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Happy Birthday: Amani Toomer

Happy 44th birthday to Super Bowl Champion Amani Toomer.

As the New York Giants’ current franchise record holder in receptions, receiving yards and touchdowns, it is clear Toomer has been one of the most impactful players in franchise history. With his today being his birthday, it would only be right to look back at his journey to the NFL, his 13 years in the NFL, and his career post-NFL.

High School/College Career

Amani Toomer
Amani Toomer (18) repping his De La Salle High School Uniform. (Photo via

Born in Berkeley, California, Toomer began his Pee-Wee Football career as a lineman, although over the years transitioned to skill positions like receiver and running back. Toomer would attend De La Salle High School in Concord, California, which has since produced NFL talents such as Maurice Jones-Drew (Class of 2003), Kevin Simon (Class of 2001), TJ Ward (Class of 2004) and many more.

As a senior in 1991, Toomer captained his team, and was named a USA Today and Parade All-American. He would decide to attend the University of Michigan in 1992, despite his father attending and playing football at Michigan’s rival school, Ohio State. Toomer would stay all four years at Michigan, amassing 138 receptions for 2522 yards and 16 touchdowns in the regular season. He would earn All-Big Ten honors as a junior and senior and would be a major impact player in their win over number tenth ranked Colorado State in the Holiday Bowl in 1994.

NFL Career

Toomer would be selected in the second round of the 1996 NFL draft by the New York Giants. His rookie season would be cut short due to a torn anterior cruciate ligament (ACL), although prior to the injury, Toomer was making a major impact on special teams, as he was leading the NFL in average yards per punt return (16.1). Toomer would remain a return specialist through 1998, as he saw just 100 targets in his first three seasons compared to 115 kick and punt returns.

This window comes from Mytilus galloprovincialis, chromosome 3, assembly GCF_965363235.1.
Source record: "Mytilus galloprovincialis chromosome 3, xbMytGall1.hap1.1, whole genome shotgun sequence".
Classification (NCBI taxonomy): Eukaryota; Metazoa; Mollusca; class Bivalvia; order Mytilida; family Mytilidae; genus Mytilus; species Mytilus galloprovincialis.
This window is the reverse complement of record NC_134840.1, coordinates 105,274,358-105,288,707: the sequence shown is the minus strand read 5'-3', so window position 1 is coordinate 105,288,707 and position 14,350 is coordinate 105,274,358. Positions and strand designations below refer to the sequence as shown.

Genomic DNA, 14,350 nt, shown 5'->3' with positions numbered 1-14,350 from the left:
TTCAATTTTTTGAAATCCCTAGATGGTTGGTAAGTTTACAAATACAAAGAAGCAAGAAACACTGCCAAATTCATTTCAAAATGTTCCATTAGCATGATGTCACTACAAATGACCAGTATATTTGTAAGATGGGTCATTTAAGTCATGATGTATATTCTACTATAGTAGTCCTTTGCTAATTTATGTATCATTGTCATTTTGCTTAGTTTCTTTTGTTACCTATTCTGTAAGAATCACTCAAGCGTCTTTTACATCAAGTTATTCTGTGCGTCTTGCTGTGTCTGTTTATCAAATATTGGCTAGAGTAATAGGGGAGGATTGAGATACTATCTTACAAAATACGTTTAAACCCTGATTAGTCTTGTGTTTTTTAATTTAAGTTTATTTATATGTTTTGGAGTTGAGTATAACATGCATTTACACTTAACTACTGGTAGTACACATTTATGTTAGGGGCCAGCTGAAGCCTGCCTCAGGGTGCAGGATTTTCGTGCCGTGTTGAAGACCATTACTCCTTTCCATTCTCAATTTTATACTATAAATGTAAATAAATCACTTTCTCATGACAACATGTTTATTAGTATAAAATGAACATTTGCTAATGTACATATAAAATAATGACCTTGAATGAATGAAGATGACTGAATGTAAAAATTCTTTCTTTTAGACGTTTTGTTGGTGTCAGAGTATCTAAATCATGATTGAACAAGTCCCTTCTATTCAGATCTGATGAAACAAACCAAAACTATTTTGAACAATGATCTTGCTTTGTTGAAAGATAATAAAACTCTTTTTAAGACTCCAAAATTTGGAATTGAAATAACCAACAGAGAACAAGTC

Amani Toomer
Amari Cooper (81) of the New York Giants looks for a pass during a game against the New Orleans Saints in 2001. (Photo by Getty Images)

1999 would be Toomer’s breakout campaign, as the then 25-year-old would more than double his career target share, earning 137 targets that season. He would turn said targets into 79 receptions, 1183 receiving yards and six touchdowns. Toomer would continue his success the following season, as the Giants would finish with a 12-4 record, while Toomer lead the team in targets (124), receptions (78), and receiving yards (1094). Unfortunately for Toomer, the Giants would go on to lose the Super Bowl to the Baltimore Ravens that season. In three postseason games in 2000, Toomer would have 10 receptions for 135 yards and one touchdown.

From 1999-2003, Toomer’s average production over a full season came out to 138 targets, 75 receptions, 1146 yards and six touchdowns. The only wide receivers to have more receptions than Toomer over this span were Marvin Harrison, Randy Moss, Rod Smith, Jimmy Smith, Torry Holt and Terrell Owens.

The 2004 season would be quite an anomaly for Toomer, as he would fail to score a touchdown despite playing in 15 of the Giants 16 regular season games. His 107 targets and 747 receiving yards would still lead the team, although the Giants would go 6-10 and fall short of making the playoffs for a second consecutive season.

In 2005, the Giants would transition to a new starting quarterback, Eli Manning, and new primary receiver, Plaxico Burress. Toomer would be moved into a tertiary role, as the two primarily targeted Giants’ were Burress and tight end Jeremy Shockey. The Giants would have a successful season, posting an 11-5 record, although they would lose convincingly 23-0 to the Carolina Panthers in the NFC Wild Card game.

Amani Toomer
Amani Toomer (81) had six catches for 84 yards in the Giants’ historic win over the Patriots in Super Bowl XLII. (Photo: Robert Deutsch, USA TODAY Sports)

Toomer began the 2006 season on fire, posting a career-high 12 receptions in week two against the rival Philadelphia Eagles, although his season would again be cut short due to a partially torn ACL. With Toomer in the lineup, the Giants posted a 6-2 record, although without him, they were just 2-6. Head Coach Tom Coughlin stated that “There’s no question Amani has a very positive effect on Eli… [and that] he has a way of being in the right place at the right time”.